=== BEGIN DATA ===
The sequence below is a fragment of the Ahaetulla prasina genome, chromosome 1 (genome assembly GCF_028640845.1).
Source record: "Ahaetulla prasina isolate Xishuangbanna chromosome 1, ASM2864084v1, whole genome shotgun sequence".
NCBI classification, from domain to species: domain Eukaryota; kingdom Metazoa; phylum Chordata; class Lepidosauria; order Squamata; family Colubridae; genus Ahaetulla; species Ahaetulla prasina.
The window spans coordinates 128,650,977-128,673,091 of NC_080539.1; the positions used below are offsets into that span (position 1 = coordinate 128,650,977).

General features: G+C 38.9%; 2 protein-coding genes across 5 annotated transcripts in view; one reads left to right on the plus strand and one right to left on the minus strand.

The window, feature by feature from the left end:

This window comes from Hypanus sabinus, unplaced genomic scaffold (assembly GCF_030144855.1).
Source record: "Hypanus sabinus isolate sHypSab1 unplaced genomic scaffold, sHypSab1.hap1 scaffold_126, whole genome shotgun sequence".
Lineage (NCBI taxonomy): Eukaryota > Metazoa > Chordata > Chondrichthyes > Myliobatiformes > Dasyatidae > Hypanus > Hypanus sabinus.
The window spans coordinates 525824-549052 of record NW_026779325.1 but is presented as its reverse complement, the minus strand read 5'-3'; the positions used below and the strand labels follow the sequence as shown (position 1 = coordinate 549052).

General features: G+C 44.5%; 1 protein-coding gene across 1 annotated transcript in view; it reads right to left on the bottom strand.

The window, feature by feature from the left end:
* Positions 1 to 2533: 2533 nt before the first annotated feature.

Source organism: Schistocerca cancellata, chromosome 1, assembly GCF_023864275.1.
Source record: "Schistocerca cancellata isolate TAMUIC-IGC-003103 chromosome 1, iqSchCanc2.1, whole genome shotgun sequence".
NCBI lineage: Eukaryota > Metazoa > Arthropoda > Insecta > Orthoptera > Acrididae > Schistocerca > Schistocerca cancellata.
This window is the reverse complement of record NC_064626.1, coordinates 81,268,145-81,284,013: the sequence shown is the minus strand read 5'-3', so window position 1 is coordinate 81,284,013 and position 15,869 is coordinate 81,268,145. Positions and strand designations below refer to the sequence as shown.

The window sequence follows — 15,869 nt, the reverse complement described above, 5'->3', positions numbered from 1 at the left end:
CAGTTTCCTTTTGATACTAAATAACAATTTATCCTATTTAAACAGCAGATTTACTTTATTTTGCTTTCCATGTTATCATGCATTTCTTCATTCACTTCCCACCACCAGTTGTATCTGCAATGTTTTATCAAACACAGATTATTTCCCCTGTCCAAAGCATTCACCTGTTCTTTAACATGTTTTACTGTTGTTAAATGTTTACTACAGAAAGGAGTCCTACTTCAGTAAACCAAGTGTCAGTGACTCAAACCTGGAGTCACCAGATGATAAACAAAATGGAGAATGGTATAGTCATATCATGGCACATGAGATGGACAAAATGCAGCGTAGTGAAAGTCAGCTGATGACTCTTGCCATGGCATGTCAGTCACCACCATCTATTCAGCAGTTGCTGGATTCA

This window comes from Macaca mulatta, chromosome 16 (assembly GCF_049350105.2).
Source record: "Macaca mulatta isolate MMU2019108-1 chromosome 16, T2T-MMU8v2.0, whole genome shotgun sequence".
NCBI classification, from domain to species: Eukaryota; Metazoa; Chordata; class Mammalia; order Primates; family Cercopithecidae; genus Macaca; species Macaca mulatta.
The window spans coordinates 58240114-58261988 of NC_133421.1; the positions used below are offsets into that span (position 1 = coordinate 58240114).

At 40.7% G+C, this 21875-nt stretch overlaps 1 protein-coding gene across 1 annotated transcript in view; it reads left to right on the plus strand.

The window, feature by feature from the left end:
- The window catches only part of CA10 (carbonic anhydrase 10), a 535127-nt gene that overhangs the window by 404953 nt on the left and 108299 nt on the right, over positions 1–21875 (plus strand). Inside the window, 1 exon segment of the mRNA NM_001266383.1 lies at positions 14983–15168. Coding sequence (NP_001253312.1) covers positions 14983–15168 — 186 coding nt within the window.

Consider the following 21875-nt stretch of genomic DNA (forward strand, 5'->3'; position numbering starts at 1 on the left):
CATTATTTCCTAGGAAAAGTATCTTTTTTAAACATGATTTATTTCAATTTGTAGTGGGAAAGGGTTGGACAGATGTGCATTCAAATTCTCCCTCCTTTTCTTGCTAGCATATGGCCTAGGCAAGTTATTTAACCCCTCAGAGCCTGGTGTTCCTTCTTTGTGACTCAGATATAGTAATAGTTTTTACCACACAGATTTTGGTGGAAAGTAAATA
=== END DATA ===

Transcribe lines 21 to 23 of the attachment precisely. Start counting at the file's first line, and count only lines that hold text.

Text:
Source record: "Macaca mulatta isolate MMU2019108-1 chromosome 16, T2T-MMU8v2.0, whole genome shotgun sequence".
NCBI classification, from domain to species: Eukaryota; Metazoa; Chordata; class Mammalia; order Primates; family Cercopithecidae; genus Macaca; species Macaca mulatta.
The window spans coordinates 58240114-58261988 of NC_133421.1; the positions used below are offsets into that span (position 1 = coordinate 58240114).